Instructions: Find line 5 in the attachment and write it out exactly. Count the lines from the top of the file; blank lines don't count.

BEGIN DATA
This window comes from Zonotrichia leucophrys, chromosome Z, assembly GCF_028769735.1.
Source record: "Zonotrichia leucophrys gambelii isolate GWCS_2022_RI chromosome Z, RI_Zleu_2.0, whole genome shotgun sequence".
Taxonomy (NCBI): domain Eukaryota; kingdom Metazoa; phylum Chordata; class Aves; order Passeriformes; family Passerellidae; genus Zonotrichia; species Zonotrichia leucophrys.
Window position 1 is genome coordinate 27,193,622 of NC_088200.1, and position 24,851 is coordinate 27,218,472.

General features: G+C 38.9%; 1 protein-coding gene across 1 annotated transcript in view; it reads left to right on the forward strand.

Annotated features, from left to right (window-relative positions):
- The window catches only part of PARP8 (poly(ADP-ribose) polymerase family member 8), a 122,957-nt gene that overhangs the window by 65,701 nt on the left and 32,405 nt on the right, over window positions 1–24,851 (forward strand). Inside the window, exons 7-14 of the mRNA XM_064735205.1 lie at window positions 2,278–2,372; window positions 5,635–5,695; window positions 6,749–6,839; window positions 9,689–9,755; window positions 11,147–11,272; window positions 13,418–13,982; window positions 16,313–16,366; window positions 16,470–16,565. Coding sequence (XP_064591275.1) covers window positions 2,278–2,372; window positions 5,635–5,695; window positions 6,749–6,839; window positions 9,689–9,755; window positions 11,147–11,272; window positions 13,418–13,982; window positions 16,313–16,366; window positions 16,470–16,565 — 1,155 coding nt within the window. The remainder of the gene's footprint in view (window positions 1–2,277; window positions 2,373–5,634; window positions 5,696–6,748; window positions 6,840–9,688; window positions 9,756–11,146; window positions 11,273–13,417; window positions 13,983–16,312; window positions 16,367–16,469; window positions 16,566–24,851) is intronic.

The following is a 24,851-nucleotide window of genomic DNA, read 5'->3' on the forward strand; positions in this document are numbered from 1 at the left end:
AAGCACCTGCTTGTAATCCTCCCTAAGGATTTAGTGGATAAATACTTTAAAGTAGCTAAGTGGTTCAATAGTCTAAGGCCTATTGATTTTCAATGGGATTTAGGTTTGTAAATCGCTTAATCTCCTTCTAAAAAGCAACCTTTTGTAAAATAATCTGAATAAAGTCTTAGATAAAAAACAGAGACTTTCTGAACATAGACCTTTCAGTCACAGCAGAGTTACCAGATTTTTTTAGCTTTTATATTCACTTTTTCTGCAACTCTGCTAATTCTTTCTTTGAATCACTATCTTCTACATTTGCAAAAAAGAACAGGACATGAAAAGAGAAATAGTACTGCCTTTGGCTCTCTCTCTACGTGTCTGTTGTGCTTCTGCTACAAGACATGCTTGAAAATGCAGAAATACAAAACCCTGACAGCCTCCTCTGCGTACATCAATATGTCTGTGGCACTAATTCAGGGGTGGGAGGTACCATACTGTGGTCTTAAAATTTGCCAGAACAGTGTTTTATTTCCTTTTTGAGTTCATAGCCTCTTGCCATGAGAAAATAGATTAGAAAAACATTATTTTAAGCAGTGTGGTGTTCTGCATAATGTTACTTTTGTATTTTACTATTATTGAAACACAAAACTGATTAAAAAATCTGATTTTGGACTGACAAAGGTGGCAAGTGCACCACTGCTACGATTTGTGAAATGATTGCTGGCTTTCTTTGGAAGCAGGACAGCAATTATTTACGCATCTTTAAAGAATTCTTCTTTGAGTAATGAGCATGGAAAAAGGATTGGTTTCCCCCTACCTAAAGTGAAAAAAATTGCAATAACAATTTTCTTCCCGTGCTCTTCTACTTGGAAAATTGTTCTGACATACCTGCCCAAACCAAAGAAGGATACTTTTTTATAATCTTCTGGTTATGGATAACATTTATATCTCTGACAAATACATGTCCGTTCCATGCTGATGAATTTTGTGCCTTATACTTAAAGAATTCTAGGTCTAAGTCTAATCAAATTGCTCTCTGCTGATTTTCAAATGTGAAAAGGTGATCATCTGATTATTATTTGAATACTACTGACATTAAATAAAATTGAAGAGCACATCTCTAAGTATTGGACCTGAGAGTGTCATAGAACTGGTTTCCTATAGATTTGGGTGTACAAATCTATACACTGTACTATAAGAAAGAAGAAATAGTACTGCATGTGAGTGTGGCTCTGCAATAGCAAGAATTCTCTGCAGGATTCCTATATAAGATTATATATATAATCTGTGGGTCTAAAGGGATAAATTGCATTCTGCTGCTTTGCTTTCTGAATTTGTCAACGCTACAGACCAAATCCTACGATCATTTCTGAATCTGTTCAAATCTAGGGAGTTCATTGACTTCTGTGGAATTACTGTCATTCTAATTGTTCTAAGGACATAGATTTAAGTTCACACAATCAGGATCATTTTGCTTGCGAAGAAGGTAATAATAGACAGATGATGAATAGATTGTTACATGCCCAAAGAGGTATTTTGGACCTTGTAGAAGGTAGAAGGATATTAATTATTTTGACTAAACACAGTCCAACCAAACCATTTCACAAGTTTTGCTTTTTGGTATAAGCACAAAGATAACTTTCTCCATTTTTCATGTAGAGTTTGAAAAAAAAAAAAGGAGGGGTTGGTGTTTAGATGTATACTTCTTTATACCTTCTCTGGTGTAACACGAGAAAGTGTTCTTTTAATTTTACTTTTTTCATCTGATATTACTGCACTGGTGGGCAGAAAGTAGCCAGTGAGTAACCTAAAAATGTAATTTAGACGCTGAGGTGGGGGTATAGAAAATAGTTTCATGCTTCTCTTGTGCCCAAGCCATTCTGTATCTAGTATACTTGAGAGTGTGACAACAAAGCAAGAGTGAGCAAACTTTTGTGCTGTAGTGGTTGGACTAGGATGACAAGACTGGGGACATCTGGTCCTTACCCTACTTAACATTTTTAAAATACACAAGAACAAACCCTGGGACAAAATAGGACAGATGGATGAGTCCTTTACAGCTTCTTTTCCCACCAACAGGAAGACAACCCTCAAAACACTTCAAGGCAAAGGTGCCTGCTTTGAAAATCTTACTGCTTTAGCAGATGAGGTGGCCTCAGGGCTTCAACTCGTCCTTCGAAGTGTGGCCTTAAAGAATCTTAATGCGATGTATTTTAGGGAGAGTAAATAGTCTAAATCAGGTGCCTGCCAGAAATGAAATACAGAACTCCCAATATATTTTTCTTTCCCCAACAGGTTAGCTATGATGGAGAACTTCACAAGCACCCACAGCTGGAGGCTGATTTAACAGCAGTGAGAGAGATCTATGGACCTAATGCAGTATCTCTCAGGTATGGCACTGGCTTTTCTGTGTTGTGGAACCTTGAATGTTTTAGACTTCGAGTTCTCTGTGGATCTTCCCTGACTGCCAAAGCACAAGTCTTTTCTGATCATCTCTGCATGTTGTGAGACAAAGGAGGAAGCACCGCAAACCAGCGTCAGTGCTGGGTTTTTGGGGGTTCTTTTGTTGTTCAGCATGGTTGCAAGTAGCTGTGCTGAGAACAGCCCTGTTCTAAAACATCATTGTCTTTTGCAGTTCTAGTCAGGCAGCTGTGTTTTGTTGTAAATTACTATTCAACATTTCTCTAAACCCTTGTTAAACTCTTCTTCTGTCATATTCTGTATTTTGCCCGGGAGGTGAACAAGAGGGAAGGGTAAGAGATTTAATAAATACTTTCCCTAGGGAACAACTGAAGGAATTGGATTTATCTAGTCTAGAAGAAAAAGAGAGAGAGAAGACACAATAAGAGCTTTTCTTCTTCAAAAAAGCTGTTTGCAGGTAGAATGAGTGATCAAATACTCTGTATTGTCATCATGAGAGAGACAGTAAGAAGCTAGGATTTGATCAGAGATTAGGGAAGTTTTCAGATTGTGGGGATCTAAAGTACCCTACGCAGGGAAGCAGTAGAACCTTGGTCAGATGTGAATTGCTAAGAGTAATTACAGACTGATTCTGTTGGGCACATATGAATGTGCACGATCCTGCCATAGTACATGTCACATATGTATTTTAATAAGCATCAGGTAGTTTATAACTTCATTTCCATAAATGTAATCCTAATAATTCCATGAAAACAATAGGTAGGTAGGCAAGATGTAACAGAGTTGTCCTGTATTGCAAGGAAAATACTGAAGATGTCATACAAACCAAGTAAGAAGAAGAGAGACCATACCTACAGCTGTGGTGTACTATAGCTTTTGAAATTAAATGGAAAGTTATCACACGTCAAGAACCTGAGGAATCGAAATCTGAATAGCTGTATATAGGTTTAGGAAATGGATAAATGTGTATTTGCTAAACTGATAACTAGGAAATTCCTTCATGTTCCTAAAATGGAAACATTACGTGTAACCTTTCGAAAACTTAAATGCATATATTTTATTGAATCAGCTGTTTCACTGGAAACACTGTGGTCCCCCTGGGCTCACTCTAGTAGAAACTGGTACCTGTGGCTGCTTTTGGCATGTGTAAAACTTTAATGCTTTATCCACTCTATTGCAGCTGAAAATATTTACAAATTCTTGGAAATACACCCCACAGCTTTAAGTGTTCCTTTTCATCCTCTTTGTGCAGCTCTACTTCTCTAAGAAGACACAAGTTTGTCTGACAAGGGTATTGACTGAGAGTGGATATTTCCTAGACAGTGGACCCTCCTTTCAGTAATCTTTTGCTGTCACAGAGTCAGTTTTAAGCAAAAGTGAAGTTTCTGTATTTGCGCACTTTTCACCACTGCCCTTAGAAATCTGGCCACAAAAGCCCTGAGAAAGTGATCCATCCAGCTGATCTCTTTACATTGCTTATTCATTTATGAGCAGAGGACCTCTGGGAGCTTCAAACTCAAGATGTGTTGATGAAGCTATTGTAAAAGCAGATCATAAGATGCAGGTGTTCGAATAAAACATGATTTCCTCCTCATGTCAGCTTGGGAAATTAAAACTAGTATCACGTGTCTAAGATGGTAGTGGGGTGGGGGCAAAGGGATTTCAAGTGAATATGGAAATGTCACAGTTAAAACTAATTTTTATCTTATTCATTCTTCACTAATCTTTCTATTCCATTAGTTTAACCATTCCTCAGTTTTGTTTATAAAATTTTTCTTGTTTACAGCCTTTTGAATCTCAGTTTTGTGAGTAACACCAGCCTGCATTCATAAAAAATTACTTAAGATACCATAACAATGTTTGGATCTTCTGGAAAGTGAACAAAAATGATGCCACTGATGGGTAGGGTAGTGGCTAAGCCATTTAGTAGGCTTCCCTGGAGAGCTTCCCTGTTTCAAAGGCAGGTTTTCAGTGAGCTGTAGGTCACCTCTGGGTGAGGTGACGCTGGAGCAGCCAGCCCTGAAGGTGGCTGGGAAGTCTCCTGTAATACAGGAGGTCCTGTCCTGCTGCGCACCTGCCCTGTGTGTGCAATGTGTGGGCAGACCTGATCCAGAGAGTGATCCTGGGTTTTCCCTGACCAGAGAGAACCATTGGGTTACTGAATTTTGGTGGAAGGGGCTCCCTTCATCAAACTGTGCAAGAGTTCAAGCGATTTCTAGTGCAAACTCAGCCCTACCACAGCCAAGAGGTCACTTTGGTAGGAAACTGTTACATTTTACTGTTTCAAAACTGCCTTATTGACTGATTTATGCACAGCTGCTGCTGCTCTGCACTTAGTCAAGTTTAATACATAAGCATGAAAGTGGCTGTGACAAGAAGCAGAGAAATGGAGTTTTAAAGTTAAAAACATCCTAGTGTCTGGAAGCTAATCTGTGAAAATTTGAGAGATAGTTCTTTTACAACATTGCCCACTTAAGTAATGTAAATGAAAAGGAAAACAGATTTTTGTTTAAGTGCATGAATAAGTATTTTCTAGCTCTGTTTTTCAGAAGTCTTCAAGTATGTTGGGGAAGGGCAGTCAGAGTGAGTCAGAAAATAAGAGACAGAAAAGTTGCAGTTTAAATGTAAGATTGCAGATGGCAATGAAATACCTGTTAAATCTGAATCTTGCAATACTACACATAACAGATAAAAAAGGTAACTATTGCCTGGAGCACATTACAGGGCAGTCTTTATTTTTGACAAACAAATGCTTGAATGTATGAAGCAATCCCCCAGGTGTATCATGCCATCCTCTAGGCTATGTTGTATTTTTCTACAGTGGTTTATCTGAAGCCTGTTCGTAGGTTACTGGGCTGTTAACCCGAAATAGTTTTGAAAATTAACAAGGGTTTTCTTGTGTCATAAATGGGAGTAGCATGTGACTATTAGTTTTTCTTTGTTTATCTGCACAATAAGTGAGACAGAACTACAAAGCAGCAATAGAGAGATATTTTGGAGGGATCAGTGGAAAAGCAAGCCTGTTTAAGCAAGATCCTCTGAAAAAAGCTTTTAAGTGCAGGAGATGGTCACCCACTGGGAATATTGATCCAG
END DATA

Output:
General features: G+C 38.9%; 1 protein-coding gene across 1 annotated transcript in view; it reads left to right on the forward strand.